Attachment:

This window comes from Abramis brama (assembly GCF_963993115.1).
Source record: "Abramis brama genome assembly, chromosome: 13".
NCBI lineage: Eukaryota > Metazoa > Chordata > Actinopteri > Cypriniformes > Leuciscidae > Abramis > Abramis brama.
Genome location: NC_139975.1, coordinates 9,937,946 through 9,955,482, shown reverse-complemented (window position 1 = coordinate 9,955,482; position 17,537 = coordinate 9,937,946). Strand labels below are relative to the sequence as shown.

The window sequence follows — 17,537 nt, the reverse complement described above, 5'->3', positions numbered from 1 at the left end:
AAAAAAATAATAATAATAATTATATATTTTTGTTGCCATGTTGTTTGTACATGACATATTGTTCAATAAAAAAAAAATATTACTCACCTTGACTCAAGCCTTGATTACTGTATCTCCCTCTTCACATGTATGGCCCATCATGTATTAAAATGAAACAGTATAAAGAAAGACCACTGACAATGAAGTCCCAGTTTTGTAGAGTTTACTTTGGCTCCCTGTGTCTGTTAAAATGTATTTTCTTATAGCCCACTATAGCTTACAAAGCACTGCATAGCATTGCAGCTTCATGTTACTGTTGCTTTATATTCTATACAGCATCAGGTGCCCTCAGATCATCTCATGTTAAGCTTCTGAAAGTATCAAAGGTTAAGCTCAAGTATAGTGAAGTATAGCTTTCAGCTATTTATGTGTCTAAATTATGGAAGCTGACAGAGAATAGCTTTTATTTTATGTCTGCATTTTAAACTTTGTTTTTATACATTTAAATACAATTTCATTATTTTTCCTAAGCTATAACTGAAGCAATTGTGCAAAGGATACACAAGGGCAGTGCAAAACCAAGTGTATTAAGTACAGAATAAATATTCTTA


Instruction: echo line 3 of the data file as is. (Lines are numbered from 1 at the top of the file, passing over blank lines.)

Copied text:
NCBI lineage: Eukaryota > Metazoa > Chordata > Actinopteri > Cypriniformes > Leuciscidae > Abramis > Abramis brama.